Let’s manufacture apparel in the US and create jobs.

The Clothing Creator is an apparel manufacturing process that goes from the bolt of cloth to a finish garment in a 45 second cycle. The system combines 3D fabric molding and ultrasonic bonding technologies to simultaneously affect the shape of the garment and the cutting/seaming of materials. The system requires the usage of synthetic fabrics, such as, polyester, nylon, spandex and polypropylene and can accommodate a variety of knit, woven and non-woven textiles, all off-the-shelf materials. Although the technologies have been used throughout the industry and are inherent to synthetic materials, our innovation addresses the material handling challenges of traditional cut and sew methods.

The goal is with the adoption of this technology, there could be a renaissance for the US apparel/textile manufacturing industry by on-shoring production and domestic job creation.

Spandex –athletic & athleisure apparel , swimwear, *

This technical shift in production methods will offer apparel companies an opportunity for a volume oriented, flexible mass production system for garment production that will have the capacity to produce garments of higher quality, quicker production lead-times and lower production costs than conventional cut and sew methods. The machinery can produce a wide range of garment designs from athletic apparel, athleisure wear, military and work uniforms, medical disposables to haz-mat/protective garments. Because of the compact nature of the machinery, the opportunity to decentralize manufacturing with small pilot plants closer to markets could also exist.

At present, 98% of apparel that we buy is off-shored, with those domestic apparel jobs and skills lost generations ago and not coming back. Imports of clothing now account for over 15% of the domestic trade deficit. With the adoption of the Clothing Creator technology, we anticipate job creation for operating of the equipment for apparel production, building/maintaining of the machinery, expanded production of fibers/textiles/ancillary related supplies, distribution/inventory of production and all segments of fashion design, marketing and selling related to on-shoring of apparel production. And, with any new factory opening up in a city, towns prosper through a ripple effort throughout the community with additional tax revenues.

Polyester colorPolyester -military uniforms, career apparel*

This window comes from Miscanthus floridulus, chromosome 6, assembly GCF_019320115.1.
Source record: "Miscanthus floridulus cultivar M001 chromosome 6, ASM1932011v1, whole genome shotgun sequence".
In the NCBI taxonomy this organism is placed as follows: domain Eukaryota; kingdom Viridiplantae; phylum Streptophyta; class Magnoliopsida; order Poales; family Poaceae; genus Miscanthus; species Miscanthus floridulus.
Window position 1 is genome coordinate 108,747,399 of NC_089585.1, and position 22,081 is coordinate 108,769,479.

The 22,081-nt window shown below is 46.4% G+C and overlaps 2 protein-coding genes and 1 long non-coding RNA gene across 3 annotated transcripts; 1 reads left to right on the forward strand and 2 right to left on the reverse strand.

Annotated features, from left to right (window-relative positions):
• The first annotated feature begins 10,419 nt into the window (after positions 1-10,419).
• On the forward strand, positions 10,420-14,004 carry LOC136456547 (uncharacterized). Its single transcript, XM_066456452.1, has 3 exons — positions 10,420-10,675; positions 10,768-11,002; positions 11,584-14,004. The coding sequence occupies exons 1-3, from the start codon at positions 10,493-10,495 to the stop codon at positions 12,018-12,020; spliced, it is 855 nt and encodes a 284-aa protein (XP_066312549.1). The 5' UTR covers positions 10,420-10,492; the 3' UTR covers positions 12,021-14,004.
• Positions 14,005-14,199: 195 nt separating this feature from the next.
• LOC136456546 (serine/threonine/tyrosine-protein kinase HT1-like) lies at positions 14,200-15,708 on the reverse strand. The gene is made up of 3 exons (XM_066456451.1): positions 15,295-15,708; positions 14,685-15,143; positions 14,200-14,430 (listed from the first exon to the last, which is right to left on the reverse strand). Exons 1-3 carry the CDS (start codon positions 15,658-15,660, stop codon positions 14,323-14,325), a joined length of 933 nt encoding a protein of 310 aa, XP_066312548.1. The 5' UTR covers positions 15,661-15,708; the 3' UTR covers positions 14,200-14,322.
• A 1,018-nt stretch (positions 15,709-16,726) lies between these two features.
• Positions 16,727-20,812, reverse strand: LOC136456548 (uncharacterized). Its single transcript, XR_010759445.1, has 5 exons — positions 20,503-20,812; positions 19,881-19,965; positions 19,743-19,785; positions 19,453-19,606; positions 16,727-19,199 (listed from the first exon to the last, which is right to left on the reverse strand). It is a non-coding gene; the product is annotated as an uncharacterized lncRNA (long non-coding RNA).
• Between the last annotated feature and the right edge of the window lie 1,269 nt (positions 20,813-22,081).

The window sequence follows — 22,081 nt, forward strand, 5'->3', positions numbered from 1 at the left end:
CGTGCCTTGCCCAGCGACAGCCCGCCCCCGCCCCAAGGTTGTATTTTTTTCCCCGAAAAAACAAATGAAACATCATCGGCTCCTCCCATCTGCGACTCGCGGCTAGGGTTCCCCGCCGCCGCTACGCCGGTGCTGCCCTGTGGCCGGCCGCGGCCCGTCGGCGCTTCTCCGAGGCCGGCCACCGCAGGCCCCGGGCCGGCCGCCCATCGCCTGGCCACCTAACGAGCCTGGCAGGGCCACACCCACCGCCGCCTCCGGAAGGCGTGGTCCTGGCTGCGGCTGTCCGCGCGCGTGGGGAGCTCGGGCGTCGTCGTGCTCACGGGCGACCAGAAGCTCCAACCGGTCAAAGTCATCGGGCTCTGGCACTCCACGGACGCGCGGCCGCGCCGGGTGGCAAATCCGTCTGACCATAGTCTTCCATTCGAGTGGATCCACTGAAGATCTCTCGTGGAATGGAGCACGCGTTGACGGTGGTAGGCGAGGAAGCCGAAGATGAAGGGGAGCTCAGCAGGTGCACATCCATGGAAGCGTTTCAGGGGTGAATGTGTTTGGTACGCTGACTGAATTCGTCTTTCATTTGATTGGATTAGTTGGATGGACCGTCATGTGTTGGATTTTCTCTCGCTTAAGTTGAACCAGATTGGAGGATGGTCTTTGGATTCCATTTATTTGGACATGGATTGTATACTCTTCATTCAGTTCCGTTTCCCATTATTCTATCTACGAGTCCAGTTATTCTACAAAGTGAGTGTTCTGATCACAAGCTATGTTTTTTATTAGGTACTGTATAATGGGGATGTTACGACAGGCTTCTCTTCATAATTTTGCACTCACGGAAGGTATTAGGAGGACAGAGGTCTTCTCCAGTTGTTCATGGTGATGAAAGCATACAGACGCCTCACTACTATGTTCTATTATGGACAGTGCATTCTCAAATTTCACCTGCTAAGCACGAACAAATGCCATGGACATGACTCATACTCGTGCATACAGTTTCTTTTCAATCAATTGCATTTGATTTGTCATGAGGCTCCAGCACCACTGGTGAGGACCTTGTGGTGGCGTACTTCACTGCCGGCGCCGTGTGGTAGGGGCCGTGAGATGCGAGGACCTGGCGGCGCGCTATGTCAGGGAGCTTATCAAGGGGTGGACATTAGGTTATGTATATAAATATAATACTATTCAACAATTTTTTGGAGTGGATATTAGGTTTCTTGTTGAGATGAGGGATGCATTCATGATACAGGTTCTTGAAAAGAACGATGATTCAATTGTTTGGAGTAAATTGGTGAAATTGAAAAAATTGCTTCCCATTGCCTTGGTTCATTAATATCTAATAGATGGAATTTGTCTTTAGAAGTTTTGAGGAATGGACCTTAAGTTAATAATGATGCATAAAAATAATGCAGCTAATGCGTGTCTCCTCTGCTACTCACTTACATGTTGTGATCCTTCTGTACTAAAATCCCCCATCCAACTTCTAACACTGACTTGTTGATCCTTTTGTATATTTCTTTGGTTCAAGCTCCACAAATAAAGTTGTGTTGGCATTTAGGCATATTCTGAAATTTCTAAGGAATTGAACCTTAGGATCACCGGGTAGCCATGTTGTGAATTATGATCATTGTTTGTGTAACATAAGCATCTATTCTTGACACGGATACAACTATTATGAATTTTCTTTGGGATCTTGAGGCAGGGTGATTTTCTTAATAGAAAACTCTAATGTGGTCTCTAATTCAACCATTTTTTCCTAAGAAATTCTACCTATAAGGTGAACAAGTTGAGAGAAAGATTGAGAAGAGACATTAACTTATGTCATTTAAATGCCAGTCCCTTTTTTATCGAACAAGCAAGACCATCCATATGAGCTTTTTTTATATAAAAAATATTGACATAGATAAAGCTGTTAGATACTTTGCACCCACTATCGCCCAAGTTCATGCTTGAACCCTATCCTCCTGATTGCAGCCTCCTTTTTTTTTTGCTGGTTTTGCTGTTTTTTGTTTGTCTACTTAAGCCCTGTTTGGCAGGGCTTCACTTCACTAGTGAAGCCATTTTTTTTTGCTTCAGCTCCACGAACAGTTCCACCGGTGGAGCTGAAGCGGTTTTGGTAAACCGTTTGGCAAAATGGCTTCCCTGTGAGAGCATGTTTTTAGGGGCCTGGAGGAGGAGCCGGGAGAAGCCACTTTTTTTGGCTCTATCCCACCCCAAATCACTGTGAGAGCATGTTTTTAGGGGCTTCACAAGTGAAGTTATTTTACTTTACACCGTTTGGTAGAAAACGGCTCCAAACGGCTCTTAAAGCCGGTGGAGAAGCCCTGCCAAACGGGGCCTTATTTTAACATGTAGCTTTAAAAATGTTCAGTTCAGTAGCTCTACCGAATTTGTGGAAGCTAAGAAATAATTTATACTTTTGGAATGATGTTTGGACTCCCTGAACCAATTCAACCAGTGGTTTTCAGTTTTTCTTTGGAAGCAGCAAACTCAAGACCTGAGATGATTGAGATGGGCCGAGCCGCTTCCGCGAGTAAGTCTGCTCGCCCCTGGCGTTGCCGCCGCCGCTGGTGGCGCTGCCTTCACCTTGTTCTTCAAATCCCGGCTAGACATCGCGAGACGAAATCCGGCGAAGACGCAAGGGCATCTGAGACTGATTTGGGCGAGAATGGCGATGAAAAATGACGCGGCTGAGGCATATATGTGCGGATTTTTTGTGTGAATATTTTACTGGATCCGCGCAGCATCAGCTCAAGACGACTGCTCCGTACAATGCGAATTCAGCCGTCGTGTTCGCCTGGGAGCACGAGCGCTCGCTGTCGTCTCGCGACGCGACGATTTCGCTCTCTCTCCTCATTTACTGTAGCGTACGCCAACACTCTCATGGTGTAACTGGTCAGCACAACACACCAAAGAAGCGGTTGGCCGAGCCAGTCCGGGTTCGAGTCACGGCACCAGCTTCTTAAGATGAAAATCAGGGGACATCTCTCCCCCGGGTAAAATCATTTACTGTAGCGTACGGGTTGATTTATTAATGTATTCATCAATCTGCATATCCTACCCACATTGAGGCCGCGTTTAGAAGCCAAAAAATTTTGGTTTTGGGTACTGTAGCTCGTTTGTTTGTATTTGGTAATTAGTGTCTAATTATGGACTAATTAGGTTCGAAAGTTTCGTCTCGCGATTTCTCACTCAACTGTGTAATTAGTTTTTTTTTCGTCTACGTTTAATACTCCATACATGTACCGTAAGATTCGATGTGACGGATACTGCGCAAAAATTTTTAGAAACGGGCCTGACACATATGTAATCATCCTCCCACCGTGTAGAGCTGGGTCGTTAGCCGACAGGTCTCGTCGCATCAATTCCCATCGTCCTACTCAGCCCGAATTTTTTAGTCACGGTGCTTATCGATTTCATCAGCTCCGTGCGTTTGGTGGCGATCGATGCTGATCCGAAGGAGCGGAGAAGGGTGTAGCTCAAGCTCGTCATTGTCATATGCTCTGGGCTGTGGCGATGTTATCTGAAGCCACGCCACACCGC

The first generation machine will have the capacity for continual replication of exact copies of designed product that converts 2D fabrics into soft/flexible 3D garments, ranging from loose-fitting styles to highly contoured designs. The process will also establish a new aesthetic vocabulary for the fashion designer. One that the designer already models in a 3D format on a computer to better fit the human body, as well as, offer increased performance and added comfort. Additionally, with the development of new smart fabrics tending to be synthetic in construction, the process has the potential to produce a whole new class of functionally oriented garments that would be cost prohibitive with traditional cut and sew techniques.

 Nonwoven colorNonwoven -medical disposables, health-care     products, haz-mat, protective garments*

As a futuristic scenario, if a consume wanted a custom cycling jersey, they could collect a dozen soda bottles and recycle them into a hopper, which would grind them back into polymer pellets, which could then be extruded into fiber, which could then be woven, knit, processed into fabric, which could then be fed directly into the Clothing Creator, which would have flexible molds to accommodate the varied sizes and styles. The consumer could then step on a platform to have their body 3D scanned and with a fashion designers’ input or software suggestions from the consumer, print on-demand graphic patterns on the fabrics, to create a unique garment in real-time and immediate production. At present, all of these processes exist except on the garment production side. This is what we are proposing.


  • Made in the US apparel
  • Living wage job creation
  • Reduce production and supply chain costs
  • Reduce lead time for production runs
  • Reduce energy consumption during production and distribution
  • Safe, positive environmental work place practices
  • Increase quality and functionality of garments
  • Greatly expand the domestic supply chain of materials and suppliers
  • Potential for mass customization of garments
  • Increase the local, state and federal tax base

This work has been funded under the aegis of:

  • National Science Foundation, (SBIR) Small Business Innovation Research Program
  • U.S. Department of Energy, (ERIP) Energy Related Inventions Program
  • New York State Science and Technology Foundation
  • New York State Energy Research & Development Authority

* Prototype garments made by simulating the process

Brett Stern is the inventor of the technology and founder of Team BS LLC, Portland, OR.

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